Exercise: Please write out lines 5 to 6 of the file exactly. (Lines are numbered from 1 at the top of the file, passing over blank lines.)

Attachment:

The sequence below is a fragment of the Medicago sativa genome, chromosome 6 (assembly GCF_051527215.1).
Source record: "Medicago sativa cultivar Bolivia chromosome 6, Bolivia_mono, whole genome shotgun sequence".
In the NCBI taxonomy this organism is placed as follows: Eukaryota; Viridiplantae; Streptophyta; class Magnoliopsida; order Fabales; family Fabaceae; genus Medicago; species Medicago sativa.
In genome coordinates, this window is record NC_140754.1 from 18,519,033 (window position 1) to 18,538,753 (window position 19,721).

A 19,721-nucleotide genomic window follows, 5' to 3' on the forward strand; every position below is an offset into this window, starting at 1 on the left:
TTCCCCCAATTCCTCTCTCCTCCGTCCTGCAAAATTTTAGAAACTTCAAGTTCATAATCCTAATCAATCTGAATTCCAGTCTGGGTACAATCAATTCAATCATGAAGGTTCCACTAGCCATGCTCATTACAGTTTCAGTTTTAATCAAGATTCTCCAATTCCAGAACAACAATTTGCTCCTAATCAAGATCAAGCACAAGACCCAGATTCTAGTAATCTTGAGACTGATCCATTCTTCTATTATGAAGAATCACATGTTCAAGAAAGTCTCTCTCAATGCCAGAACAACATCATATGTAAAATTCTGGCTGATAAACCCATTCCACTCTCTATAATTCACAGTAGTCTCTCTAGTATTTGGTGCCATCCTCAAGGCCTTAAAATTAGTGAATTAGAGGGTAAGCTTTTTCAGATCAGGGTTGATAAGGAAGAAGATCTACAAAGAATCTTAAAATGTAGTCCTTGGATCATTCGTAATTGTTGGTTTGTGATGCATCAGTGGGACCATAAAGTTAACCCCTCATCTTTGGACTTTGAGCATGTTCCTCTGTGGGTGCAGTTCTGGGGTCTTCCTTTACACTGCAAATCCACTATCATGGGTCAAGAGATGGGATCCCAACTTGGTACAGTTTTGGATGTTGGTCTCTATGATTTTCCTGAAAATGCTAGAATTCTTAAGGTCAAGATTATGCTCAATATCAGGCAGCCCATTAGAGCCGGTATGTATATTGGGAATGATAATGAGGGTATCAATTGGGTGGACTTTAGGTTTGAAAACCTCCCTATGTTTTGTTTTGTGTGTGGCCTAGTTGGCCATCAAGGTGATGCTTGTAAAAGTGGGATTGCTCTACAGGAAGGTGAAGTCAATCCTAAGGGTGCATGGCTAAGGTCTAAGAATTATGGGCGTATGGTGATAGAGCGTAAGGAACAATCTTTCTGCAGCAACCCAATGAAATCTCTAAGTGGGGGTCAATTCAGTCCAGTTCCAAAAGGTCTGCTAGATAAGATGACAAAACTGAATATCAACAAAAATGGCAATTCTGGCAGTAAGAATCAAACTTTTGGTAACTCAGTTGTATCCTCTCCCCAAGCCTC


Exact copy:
A 19,721-nucleotide genomic window follows, 5' to 3' on the forward strand; every position below is an offset into this window, starting at 1 on the left:
TTCCCCCAATTCCTCTCTCCTCCGTCCTGCAAAATTTTAGAAACTTCAAGTTCATAATCCTAATCAATCTGAATTCCAGTCTGGGTACAATCAATTCAATCATGAAGGTTCCACTAGCCATGCTCATTACAGTTTCAGTTTTAATCAAGATTCTCCAATTCCAGAACAACAATTTGCTCCTAATCAAGATCAAGCACAAGACCCAGATTCTAGTAATCTTGAGACTGATCCATTCTTCTATTATGAAGAATCACATGTTCAAGAAAGTCTCTCTCAATGCCAGAACAACATCATATGTAAAATTCTGGCTGATAAACCCATTCCACTCTCTATAATTCACAGTAGTCTCTCTAGTATTTGGTGCCATCCTCAAGGCCTTAAAATTAGTGAATTAGAGGGTAAGCTTTTTCAGATCAGGGTTGATAAGGAAGAAGATCTACAAAGAATCTTAAAATGTAGTCCTTGGATCATTCGTAATTGTTGGTTTGTGATGCATCAGTGGGACCATAAAGTTAACCCCTCATCTTTGGACTTTGAGCATGTTCCTCTGTGGGTGCAGTTCTGGGGTCTTCCTTTACACTGCAAATCCACTATCATGGGTCAAGAGATGGGATCCCAACTTGGTACAGTTTTGGATGTTGGTCTCTATGATTTTCCTGAAAATGCTAGAATTCTTAAGGTCAAGATTATGCTCAATATCAGGCAGCCCATTAGAGCCGGTATGTATATTGGGAATGATAATGAGGGTATCAATTGGGTGGACTTTAGGTTTGAAAACCTCCCTATGTTTTGTTTTGTGTGTGGCCTAGTTGGCCATCAAGGTGATGCTTGTAAAAGTGGGATTGCTCTACAGGAAGGTGAAGTCAATCCTAAGGGTGCATGGCTAAGGTCTAAGAATTATGGGCGTATGGTGATAGAGCGTAAGGAACAATCTTTCTGCAGCAACCCAATGAAATCTCTAAGTGGGGGTCAATTCAGTCCAGTTCCAAAAGGTCTGCTAGATAAGATGACAAAACTGAATATCAACAAAAATGGCAATTCTGGCAGTAAGAATCAAACTTTTGGTAACTCAGTTGTATCCTCTCCCCAAGCCTC